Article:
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No Equivalents Found Where Court Relied Upon Unclaimed Features And Patentee Did Not Present Particularized Testimony Regarding Equivalents


In AquaTex Industries, Inc. v. Techniche Solutions (No. 2006-1407; February 27, 2007), a Federal Circuit panel affirms the district court’s decision granting summary judgment of non-infringement to Techniche Solutions, but holds the district court erred in finding the doctrine of equivalents barred by prosecution history estoppel and in relying upon unclaimed features to find a lack of equivalents. AquaTex sued Techniche for infringement of its ‘977 patent. The claim limitation at issue concerns the language “fiberfill batting material”. With regard to the district court’s ruling that the doctrine of equivalents is barred by prosecution history estoppel, this panel states that the district court’s approach is foreclosed by the Court’s previous opinion which holds that the subject matter which was surrendered by the narrowing amendment bears no relation to the composition of the fiberfill batting material claim limitation. The Federal Circuit concludes as the amendment was directed to a completely separate claim limitation, AquaTex did not surrender any claim to the characteristics of the fiberfill batting material during prosecution and is therefore, not barred from asserting equivalents to the fiberfill batting material claim limitation.

In further considering the doctrine of equivalents analysis, the panel states that the function, way, result test focuses on an examination of the claim and on the explanation of that claim in the written description. The panel notes that the district court appears to have concluded that the function of the “fiberfill batting material” is to promote evaporation, which was determined from information displayed on AquaTex’s website. The Federal Circuit holds that this reliance on the characteristic of the patentee’s product was erroneous and that infringement, either literally or under the doctrine of equivalents, does not arise through a comparison of the accused product with a commercialized embodiment of the patentee.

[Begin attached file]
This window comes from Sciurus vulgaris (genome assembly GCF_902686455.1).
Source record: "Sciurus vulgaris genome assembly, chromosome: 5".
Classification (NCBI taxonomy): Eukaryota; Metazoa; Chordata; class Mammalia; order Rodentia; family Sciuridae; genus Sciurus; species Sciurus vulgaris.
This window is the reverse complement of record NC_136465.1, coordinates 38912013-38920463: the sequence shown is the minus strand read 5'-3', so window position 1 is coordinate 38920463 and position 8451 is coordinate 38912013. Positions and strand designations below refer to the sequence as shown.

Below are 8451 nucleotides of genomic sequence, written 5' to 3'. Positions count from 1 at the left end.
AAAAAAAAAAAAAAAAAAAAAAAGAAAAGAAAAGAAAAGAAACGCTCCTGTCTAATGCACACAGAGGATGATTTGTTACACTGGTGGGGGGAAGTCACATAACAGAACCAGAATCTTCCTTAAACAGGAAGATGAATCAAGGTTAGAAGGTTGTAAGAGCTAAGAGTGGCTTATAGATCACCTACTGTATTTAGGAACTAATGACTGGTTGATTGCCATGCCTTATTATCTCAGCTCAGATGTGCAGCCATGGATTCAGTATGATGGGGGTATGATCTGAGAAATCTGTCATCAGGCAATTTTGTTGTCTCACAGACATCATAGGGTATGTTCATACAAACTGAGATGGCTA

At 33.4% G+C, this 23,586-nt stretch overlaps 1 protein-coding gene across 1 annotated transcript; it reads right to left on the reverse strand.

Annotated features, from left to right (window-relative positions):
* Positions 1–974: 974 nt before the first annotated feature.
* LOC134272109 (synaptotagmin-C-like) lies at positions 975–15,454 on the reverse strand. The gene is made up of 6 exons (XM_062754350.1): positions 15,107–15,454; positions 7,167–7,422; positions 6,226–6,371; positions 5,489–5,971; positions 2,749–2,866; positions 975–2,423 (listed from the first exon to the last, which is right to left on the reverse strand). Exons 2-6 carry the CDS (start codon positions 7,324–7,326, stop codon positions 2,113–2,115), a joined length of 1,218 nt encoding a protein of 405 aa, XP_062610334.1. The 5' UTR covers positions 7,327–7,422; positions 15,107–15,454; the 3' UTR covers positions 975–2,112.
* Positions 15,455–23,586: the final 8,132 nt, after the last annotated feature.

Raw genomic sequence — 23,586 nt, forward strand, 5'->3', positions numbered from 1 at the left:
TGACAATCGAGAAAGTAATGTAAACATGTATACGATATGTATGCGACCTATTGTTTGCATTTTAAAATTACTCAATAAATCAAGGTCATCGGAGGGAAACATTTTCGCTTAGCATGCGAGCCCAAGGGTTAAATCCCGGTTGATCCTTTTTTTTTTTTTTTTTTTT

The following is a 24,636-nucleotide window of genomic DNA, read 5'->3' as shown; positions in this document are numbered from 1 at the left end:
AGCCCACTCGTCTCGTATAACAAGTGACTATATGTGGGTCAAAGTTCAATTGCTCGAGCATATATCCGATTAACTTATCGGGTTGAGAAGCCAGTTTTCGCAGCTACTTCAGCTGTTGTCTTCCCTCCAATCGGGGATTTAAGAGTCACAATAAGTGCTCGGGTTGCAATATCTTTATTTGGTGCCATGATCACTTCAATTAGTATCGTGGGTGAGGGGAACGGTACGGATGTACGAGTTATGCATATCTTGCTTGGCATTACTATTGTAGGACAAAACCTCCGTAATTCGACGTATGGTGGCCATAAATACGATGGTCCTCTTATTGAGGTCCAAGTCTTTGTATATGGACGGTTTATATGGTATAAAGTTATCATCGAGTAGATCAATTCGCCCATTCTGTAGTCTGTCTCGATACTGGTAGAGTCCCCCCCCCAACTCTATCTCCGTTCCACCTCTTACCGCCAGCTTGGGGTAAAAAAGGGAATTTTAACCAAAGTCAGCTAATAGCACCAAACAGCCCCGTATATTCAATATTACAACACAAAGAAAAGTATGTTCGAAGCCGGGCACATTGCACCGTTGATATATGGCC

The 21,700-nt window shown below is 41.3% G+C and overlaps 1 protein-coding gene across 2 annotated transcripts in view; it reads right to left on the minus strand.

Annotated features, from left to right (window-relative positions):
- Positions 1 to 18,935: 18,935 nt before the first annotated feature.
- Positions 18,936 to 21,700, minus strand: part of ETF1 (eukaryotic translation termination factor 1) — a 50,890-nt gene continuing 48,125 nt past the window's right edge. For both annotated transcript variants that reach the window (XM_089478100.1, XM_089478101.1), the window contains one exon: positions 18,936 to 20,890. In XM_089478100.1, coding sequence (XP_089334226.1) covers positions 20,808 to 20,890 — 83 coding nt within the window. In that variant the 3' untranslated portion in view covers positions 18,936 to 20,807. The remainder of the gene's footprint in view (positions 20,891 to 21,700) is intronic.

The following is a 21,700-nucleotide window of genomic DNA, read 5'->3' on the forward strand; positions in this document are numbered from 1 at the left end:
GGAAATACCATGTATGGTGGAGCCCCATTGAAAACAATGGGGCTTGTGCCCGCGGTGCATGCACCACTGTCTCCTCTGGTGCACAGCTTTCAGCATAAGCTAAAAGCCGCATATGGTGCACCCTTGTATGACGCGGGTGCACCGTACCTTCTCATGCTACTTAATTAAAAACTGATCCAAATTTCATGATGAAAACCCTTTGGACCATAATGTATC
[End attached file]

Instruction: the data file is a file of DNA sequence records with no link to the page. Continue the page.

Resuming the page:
Addressing the district court’s ruling of summary judgment de novo, the panel states that under the doctrine of equivalents a patentee must present particularized testimony and linking argument as to the insubstantiality of the differences between the claimed invention and the accused device or process and such evidence must be provided on a “limitation-by-limitation” basis. The panel notes that the complexity of this doctrine requires that the evidence be presented through the testimony of a person of ordinary skill in the art, typically a qualified expert, who on a “limitation-by-limitation” basis describes the claim limitations and establishes that those skilled in the art would recognize the equivalents. The Federal Circuit concludes that AquaTex did not provide any particularized testimony from an expert or one of ordinary skill in the art that addresses the equivalents on a “limitation-by-limitation” basis, as the only evidence presented by AquaTex on the issue of equivalents was lawyer argument and generalized testimony, from Techniche’s Executive Officer, concerning the accused product.

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